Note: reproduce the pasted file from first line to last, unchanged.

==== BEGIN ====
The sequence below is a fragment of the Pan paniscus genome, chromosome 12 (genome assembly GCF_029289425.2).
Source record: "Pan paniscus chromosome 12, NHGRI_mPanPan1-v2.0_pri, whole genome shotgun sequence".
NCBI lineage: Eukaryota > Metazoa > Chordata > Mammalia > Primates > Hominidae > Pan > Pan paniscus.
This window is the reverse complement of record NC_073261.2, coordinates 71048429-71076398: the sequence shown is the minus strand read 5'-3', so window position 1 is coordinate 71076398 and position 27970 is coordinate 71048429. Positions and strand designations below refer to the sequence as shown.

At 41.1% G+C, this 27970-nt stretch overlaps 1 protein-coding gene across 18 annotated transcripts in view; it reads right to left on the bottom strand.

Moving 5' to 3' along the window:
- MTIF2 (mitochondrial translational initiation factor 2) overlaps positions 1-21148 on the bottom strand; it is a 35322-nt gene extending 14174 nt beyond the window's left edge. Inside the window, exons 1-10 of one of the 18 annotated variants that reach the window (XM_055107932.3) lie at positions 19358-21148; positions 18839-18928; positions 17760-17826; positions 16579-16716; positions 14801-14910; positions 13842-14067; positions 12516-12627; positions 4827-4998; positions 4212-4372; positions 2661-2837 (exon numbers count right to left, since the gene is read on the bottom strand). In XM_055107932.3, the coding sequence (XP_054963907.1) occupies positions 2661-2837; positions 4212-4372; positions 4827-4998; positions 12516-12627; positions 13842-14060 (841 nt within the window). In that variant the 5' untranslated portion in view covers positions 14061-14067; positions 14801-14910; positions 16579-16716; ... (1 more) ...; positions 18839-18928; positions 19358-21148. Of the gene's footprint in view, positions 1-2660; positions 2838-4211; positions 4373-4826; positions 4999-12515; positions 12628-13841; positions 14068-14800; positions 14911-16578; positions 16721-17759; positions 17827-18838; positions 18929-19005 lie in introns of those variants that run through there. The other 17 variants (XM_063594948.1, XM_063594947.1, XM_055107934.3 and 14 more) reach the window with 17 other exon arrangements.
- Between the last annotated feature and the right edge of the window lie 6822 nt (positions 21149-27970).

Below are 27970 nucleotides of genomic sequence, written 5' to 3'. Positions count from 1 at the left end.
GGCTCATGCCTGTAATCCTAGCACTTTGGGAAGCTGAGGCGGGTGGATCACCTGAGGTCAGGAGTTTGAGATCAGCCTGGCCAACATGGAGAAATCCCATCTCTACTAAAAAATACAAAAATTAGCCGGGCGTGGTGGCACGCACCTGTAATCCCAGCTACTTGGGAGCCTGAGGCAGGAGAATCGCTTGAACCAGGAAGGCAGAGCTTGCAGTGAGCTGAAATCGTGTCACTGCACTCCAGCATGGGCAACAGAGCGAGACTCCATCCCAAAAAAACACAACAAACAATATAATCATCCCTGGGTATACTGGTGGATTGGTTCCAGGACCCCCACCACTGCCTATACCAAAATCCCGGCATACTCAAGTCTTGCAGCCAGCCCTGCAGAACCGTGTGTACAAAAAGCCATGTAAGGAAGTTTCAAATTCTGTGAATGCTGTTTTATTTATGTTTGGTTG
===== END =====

The sequence below is a fragment of the Pan paniscus genome, chromosome 12 (genome assembly GCF_029289425.2).
Source record: "Pan paniscus chromosome 12, NHGRI_mPanPan1-v2.0_pri, whole genome shotgun sequence".
NCBI lineage: Eukaryota > Metazoa > Chordata > Mammalia > Primates > Hominidae > Pan > Pan paniscus.
This window is the reverse complement of record NC_073261.2, coordinates 71048429-71076398: the sequence shown is the minus strand read 5'-3', so window position 1 is coordinate 71076398 and position 27970 is coordinate 71048429. Positions and strand designations below refer to the sequence as shown.

At 41.1% G+C, this 27970-nt stretch overlaps 1 protein-coding gene across 18 annotated transcripts in view; it reads right to left on the bottom strand.

Moving 5' to 3' along the window:
- MTIF2 (mitochondrial translational initiation factor 2) overlaps positions 1-21148 on the bottom strand; it is a 35322-nt gene extending 14174 nt beyond the window's left edge. Inside the window, exons 1-10 of one of the 18 annotated variants that reach the window (XM_055107932.3) lie at positions 19358-21148; positions 18839-18928; positions 17760-17826; positions 16579-16716; positions 14801-14910; positions 13842-14067; positions 12516-12627; positions 4827-4998; positions 4212-4372; positions 2661-2837 (exon numbers count right to left, since the gene is read on the bottom strand). In XM_055107932.3, the coding sequence (XP_054963907.1) occupies positions 2661-2837; positions 4212-4372; positions 4827-4998; positions 12516-12627; positions 13842-14060 (841 nt within the window). In that variant the 5' untranslated portion in view covers positions 14061-14067; positions 14801-14910; positions 16579-16716; ... (1 more) ...; positions 18839-18928; positions 19358-21148. Of the gene's footprint in view, positions 1-2660; positions 2838-4211; positions 4373-4826; positions 4999-12515; positions 12628-13841; positions 14068-14800; positions 14911-16578; positions 16721-17759; positions 17827-18838; positions 18929-19005 lie in introns of those variants that run through there. The other 17 variants (XM_063594948.1, XM_063594947.1, XM_055107934.3 and 14 more) reach the window with 17 other exon arrangements.
- Between the last annotated feature and the right edge of the window lie 6822 nt (positions 21149-27970).

Below are 27970 nucleotides of genomic sequence, written 5' to 3'. Positions count from 1 at the left end.
GGCTCATGCCTGTAATCCTAGCACTTTGGGAAGCTGAGGCGGGTGGATCACCTGAGGTCAGGAGTTTGAGATCAGCCTGGCCAACATGGAGAAATCCCATCTCTACTAAAAAATACAAAAATTAGCCGGGCGTGGTGGCACGCACCTGTAATCCCAGCTACTTGGGAGCCTGAGGCAGGAGAATCGCTTGAACCAGGAAGGCAGAGCTTGCAGTGAGCTGAAATCGTGTCACTGCACTCCAGCATGGGCAACAGAGCGAGACTCCATCCCAAAAAAACACAACAAACAATATAATCATCCCTGGGTATACTGGTGGATTGGTTCCAGGACCCCCACCACTGCCTATACCAAAATCCCGGCATACTCAAGTCTTGCAGCCAGCCCTGCAGAACCGTGTGTACAAAAAGCCATGTAAGGAAGTTTCAAATTCTGTGAATGCTGTTTTATTTATGTTTGGTTG